Lecture by Eric Etheridge, author of Breach of Peace: Portraits of the 1961 Freedom Riders, at 7 p.m. Feb. 7, in the Great Hall, Woodard Campus Center. A journalist and photographer, Etheridge recently interviewed and photographed many of the original Freedom Riders for the book.

An address, “Lessons of the Civil Rights Generation for Today’s Students,” by Andy Lewis, author of The Shadows of Youth: The Remarkable Journey of the Civil Rights Generation, from 3 to 5 p.m., Wednesday, March 30, in Lee Hall, room 411.

Limited-release showing of the film “Freedom Riders” at 7 p.m. Wednesday, March 30, in Dodd Auditorium, George Washington Hall. PBS and UMW have collaborated on this special showing of the widely hailed documentary directed by Stanley Nelson. PBS will broadcast the film in May on “American Experience.”

Freedom Riders panel discussion and Great Lives lecture at 7:30 p.m. Thursday, March 31, in Dodd Auditorium, featuring a talk by Raymond Arsenault, author of Freedom Riders: 1961 and the Struggle for Racial Justice, followed by a discussion with a panel of Freedom Riders.

UMW commencement address by Rep. Lewis, part of the ceremony at 9 a.m., Saturday, May 7 on Ball Circle. Lewis, a civil rights colleague of James Farmer and organizer of sit-ins to protest segregation, co-founded and chaired the Student Nonviolent Coordinating Committee, a leading organization for student activism.

Students aboard the PBS “American Experience” bus retracing the route of the first Freedom Ride will stop Sunday, May 8 at UMW in Fredericksburg, part of the original route, for a commemoration at the James Farmer memorial on Campus Walk.

The public is encouraged to check periodically for event updates at http://freedomrides.umw.edu. Learn about the university’s Farmer stamp campaign at http://jamesfarmer.umw.edu.

The original 13 Freedom Riders, including Farmer, boarded a bus in Washington, D.C., on May 4, 1961. The racially mixed group of men and women, ranging in age from 18 to 61, traveled through Virginia and into the Deep South, where segregation was decreed by local and state laws. The Freedom Riders risked their lives as they faced police brutality, vigilantes and even bombs.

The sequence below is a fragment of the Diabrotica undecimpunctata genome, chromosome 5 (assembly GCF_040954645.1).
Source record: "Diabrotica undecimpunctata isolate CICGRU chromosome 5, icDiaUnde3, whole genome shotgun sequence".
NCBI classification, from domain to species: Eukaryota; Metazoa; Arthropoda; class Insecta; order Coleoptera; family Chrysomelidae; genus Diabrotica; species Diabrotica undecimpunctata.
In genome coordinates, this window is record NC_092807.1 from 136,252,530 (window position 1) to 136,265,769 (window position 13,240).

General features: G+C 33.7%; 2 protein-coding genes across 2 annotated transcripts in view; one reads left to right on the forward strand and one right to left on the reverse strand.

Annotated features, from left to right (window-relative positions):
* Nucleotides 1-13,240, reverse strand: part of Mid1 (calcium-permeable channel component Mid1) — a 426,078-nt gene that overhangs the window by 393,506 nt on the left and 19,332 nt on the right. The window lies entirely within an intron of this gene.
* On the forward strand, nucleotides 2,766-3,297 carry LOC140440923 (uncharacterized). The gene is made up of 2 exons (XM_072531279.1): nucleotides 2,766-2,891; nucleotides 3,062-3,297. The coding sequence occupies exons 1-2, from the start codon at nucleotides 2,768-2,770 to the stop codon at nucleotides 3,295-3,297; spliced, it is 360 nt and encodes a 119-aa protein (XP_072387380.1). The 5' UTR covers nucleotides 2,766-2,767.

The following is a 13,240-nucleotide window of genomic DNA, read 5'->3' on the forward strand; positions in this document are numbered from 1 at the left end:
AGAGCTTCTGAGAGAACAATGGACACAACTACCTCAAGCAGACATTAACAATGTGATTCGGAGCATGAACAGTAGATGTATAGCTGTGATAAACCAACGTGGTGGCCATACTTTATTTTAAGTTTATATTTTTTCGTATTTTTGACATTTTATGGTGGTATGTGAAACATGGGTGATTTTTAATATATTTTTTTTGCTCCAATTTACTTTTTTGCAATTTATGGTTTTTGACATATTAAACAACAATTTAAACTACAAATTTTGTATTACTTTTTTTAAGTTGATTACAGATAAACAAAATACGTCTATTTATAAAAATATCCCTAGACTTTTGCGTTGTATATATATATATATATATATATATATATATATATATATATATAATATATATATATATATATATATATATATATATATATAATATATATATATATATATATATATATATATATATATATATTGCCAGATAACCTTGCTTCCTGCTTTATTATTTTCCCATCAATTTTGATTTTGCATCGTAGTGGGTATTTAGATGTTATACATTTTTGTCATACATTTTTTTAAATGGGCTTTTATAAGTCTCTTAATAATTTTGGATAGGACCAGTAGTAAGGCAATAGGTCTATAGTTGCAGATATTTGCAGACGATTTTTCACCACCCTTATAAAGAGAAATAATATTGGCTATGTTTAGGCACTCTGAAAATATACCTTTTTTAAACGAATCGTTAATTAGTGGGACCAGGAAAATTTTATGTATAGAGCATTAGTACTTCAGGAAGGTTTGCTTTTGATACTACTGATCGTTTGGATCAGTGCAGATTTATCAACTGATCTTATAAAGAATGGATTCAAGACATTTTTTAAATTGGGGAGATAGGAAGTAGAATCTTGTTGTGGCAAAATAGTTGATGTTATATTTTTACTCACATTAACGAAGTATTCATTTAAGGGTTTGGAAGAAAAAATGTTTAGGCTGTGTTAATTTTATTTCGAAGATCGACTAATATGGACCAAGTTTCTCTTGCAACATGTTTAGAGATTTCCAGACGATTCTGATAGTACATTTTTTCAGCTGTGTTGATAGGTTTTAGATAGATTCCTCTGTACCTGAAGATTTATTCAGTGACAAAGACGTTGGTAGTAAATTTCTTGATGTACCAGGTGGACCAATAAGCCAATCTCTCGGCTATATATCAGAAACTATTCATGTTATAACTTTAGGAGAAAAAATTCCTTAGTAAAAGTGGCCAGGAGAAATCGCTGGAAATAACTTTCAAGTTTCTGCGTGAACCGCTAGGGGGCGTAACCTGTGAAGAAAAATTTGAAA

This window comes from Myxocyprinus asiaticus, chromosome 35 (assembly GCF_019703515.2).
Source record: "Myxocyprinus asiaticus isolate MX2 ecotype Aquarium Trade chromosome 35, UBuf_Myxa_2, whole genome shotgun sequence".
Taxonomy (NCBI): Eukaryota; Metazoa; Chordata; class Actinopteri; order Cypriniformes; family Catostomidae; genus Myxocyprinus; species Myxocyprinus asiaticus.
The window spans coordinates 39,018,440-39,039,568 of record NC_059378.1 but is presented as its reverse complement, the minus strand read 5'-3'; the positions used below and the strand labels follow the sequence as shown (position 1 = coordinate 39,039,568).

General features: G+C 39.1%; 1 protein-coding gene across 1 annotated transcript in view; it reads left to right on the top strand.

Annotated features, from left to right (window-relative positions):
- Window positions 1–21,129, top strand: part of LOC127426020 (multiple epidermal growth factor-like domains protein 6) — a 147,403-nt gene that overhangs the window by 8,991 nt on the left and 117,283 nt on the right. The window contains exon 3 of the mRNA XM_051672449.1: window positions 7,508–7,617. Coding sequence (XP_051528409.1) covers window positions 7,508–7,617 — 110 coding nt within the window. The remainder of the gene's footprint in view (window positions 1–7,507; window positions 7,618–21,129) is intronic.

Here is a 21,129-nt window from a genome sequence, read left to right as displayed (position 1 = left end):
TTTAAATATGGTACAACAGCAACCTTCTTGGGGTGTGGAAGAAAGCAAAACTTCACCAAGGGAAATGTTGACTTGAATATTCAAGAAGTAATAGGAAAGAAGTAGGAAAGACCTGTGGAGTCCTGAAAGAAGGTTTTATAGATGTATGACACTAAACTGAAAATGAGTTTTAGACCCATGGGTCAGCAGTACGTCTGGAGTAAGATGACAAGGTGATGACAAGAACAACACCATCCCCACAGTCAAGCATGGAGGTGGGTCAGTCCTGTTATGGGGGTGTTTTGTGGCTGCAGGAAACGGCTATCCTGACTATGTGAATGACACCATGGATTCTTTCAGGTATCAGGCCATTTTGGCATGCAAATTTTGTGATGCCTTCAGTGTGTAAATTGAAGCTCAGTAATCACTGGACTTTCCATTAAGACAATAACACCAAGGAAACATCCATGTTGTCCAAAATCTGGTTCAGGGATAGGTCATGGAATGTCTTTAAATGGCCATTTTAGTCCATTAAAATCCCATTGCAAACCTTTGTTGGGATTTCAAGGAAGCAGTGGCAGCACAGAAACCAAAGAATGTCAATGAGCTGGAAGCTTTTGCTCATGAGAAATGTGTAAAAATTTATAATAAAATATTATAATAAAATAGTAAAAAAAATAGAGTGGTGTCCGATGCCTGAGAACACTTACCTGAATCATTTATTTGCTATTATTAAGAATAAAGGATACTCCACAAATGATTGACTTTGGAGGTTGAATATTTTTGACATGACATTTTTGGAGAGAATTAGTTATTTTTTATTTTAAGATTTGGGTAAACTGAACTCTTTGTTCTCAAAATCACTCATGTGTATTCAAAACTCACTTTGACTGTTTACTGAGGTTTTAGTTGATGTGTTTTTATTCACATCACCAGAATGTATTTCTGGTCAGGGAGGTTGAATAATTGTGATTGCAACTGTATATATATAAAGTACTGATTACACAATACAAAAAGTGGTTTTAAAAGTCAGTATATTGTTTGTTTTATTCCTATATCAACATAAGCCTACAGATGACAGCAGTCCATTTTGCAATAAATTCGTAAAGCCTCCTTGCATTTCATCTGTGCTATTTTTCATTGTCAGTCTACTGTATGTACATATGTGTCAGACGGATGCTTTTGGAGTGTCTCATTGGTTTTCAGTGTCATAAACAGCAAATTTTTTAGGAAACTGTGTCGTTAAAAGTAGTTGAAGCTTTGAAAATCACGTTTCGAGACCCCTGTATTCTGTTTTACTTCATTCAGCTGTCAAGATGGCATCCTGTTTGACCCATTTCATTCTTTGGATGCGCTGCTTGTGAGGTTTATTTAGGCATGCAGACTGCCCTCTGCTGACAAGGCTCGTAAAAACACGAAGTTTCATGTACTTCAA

Attorney General Robert Kennedy sent federal marshals to Alabama to restore order after mob violence erupted, and at one point, the Rev. Martin Luther King Jr. flew to Alabama to support the riders. When news of the brutality against the first rides reached the nation and the world, buses from all over the U.S. joined the effort. In all, more than 400 Freedom Riders—a majority of whom were jailed in Jackson, Miss.—traveled through the South to demand just treatment of all interstate travelers.

UMW Students Can Compete to Recreate Freedom Rides

The Public Broadcasting Service is soliciting applications from college students to recreate the 1961 civil rights bus rides organized by Dr. James Farmer that led to desegregation of transportation in the South. Forty students will be chosen to trace the route of the Freedom Riders from Washington, D.C., to Jackson, Miss., May 6-16, 2011.

“We’ve got a number of really well qualified students and we want to encourage as many as possible to apply,” said Tim O’Donnell, associate professor of communication. Applications are being accepted  at www.pbs.org/wgbh/americanexperience/freedomriders/. The ride  also is promoting a documentary film, “Freedom Riders, which will be shown on campus next spring and on PBS on May 16, 2011.